Duncan Lewis Solicitors

Updates of Legal Affairs…

The Reggae band UB40 declared bankrupt

November 7th, 2011
The first Marshalsea debt prison in the 18th c...

Debts Prison for Bankrupts 18th Century

UB40,the British Reggae band, formed in 1978 by seven unemployed friends, having to their credit such big hits as ‘Red Red Wine’, which topped the charts in 1983 and who enjoyed two huge number one albums in the UK – Labour of Love in 1983 and 1993’s Promises and Lies, have gone broke.

Last month it came to light that four of the original band members were officially declared as bankrupt in a Birmingham County Court hearing. Now they are being hounded for £750,000 in unpaid Debts.

Sax player Brian Travers, drummer Jimmy Brown, Trumpeter Terence Oswald and Norman Hassan were found to be in debts owing to £750,000.

Marks Sands the spokesman for RSM Tenon the firm handling the bankruptcy had said the recovery process will start after assessing their properties.

Mr Sands confirmed the debt was owed to the taxman and the creditors of the band’s company, DEP International which is already out of work.

He added that the band members may have nothing or they might have around or £100,000 to pay in cash then the extreme action of selling their homes will not happen.

He also allayed the fears of the fans, which fear the bankruptcy proceedings will stop the group from performing, that the group will not play anymore.

He said that they would assess the earnings of the group over the years and see if that could clear their debt. He said he wondered like all others how the group had ended up losing all their money nobody had a clue where it went he added.

He concluded that he had an idea but would not be able to confirm it till he was certain.

Half of all insolvents in UK and Wales are women a study reveals

November 3rd, 2011
England and Wales (red), with the rest of the ...

England Wales & Rest of UK

A report revealed yesterday that half of Britons who are becoming Insolvent are women the highest ratio ever recorded. The official figures to be published tomorrow figures all insolvencies in England and Wales.
A grim picture is being predicted, by the experts, for the women in Britain which sees the women paying price for recession with thousands losing their jobs and their count increasing by the day. Those who have jobs, are working, part time with measly wages.
Women being the mainstay in public sector work force have been affected maximum by the governments cut back policies.
The report by the accountancy firm RSM Tenon will show women forming 49.2 percent of all insolvencies which include bankruptcies , individual voluntary arrangements and an insolvency called the “debt relief order” which was introduced in the year 2009 for people who owe less than £15,000 and have assets of less than £300 excluding a car worth less than £1,000.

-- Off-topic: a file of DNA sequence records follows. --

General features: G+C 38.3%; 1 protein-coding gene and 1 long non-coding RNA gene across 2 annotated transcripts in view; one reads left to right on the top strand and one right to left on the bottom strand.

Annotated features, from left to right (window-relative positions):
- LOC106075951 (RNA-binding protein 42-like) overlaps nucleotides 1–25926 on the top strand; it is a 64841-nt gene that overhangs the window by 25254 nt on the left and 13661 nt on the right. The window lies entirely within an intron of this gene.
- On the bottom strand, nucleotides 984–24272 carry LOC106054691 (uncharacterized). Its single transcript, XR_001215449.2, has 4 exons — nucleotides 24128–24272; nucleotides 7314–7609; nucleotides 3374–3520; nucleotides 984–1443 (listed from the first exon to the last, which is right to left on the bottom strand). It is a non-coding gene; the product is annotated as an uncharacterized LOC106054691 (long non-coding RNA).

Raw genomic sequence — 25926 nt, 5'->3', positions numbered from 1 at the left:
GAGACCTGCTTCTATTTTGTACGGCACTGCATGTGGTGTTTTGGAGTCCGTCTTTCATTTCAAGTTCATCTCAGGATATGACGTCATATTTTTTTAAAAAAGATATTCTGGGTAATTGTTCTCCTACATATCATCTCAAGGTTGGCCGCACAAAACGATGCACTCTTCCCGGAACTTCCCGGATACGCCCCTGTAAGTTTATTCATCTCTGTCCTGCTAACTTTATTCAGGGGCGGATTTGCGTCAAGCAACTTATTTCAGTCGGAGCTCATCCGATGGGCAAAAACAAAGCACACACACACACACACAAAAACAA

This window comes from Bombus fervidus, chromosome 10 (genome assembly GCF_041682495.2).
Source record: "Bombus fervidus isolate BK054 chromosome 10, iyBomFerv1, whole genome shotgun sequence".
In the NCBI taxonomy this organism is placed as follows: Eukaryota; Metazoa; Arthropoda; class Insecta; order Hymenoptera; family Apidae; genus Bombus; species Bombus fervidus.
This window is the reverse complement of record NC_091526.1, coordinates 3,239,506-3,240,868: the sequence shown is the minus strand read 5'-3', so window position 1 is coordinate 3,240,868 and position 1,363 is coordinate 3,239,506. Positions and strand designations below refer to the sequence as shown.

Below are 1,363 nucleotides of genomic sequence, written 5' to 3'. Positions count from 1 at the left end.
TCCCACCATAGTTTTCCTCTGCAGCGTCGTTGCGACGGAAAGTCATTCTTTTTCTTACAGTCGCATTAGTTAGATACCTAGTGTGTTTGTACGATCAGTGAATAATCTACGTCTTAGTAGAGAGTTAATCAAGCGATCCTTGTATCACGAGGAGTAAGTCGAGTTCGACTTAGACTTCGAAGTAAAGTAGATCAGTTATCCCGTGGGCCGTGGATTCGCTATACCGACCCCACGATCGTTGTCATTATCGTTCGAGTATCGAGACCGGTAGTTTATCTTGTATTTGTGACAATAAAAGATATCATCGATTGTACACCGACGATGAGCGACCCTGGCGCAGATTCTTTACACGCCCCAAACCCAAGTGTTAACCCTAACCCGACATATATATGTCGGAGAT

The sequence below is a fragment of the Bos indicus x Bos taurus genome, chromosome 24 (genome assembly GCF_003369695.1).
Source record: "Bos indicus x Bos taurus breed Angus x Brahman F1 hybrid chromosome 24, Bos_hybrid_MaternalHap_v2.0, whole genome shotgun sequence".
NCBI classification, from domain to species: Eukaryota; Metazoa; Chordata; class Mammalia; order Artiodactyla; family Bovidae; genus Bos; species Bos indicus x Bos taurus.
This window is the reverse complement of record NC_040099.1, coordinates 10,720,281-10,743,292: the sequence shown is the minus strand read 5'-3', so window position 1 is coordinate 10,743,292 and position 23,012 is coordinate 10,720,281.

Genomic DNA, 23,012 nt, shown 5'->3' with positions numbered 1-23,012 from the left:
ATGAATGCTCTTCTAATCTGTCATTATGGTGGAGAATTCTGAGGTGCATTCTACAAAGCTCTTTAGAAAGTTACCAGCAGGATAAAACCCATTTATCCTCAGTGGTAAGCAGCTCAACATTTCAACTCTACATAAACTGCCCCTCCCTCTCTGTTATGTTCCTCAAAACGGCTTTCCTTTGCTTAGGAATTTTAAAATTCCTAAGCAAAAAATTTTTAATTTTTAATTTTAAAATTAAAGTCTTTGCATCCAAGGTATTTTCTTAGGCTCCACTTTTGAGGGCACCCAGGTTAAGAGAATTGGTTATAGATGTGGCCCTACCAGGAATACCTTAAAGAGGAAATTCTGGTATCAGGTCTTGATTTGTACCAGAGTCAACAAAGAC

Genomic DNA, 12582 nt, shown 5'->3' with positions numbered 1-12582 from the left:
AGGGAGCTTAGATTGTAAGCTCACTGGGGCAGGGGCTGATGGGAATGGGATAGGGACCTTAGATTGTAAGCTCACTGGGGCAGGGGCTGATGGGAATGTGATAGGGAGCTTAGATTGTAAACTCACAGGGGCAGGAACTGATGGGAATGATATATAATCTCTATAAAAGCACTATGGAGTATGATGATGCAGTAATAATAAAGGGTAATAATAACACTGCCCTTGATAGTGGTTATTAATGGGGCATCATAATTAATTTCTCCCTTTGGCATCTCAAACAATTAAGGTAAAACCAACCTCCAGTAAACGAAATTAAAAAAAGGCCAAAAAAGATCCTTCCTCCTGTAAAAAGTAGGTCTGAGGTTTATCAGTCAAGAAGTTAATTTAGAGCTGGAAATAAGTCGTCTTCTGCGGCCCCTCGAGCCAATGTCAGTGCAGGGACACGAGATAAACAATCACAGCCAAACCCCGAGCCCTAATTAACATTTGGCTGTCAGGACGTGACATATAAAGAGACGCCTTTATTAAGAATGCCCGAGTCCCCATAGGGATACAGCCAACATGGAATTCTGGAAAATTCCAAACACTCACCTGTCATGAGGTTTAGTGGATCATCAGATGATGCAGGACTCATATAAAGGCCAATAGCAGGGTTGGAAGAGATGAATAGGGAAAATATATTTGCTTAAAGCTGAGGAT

Mark Sands, at RSM Tenon said that it was miserable credit ratings for the women in UK. It was struggle for survival in the depressing economy scenario. Some women were trying to look away from the grim situation they are in but the harsh truth of their financial problems is hitting them hard. Women were never bankrupt in the 80’s he said.
except in some major crisis involving marriage or illness he said. But now running the house in inflation, changes in Welfare Benefits, freezing wages and less working hours are contributing to their insolvency says Una Farrell from the Consumer Credit Counselling Service.
In a overall situation the government’s insolvency figures is expected to show fall in the number of insolvencies between July and September.
There are many factors for inability to pay the sum one borrows it could be unemployment, separation, sickness or bereavement. The Debt department at Duncan Lewis aims to improve the quality of life by advising and assisting people with their debts. It helps to give the confidence that action can be taken to stop bailiffs or county court judgements being issued. It is never too late to get help.

Cutbacks bring regeneration of new homes to a standstill mid way through leaving many households abandoned

November 3rd, 2011
housing scheme meant to revive housing in badly maintained areas, of North West, the Midlands, the North East and Yorkshire, by bringing down the old structures and build new homes, had been stopped mid way the local government Committee said.
Barton Regeneration Centre. Barton Regeneratio...
Regeneration Centre
The reason, a group of MPs said the people are left stranded in appalling conditions due to cutting of funding by the governments in regeneration projects.
The group said that the people were trapped and the government had no strategy to come out of the situation.
The scheme the critics said was a futile exercise which left even good houses being pulled down without any plan to replace them when the houses could have been renovated.
A all party committee which was constituted to look into the winding up of the housing renewal scheme last year said the decision to end funding to the scheme had left deep effect on the lives of people.
Labour chairman Clive Betts said that he witnessed the fallout of cutting funds to the regeneration projects. He said that he met people on half abandoned streets where people were left high and dry because the promise to provide them new homes was never met. Similar stories had been heard from other affected areas he said.